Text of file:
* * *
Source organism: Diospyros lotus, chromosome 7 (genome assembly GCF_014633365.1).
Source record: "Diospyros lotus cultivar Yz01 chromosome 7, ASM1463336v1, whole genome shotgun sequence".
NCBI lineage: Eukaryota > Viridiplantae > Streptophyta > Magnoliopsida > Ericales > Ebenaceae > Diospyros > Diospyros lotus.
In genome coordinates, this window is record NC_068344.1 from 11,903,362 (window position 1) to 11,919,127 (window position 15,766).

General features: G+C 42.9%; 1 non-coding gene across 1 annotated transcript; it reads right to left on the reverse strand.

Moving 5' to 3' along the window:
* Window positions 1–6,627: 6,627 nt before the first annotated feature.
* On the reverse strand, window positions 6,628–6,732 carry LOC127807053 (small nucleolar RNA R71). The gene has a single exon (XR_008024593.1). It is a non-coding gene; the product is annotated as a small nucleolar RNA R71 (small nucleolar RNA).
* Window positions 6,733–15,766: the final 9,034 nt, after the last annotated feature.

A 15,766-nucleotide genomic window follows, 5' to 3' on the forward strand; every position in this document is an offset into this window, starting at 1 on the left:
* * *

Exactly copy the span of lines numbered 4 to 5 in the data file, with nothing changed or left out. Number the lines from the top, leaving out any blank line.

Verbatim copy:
In genome coordinates, this window is record NC_068344.1 from 11,903,362 (window position 1) to 11,919,127 (window position 15,766).

General features: G+C 42.9%; 1 non-coding gene across 1 annotated transcript; it reads right to left on the reverse strand.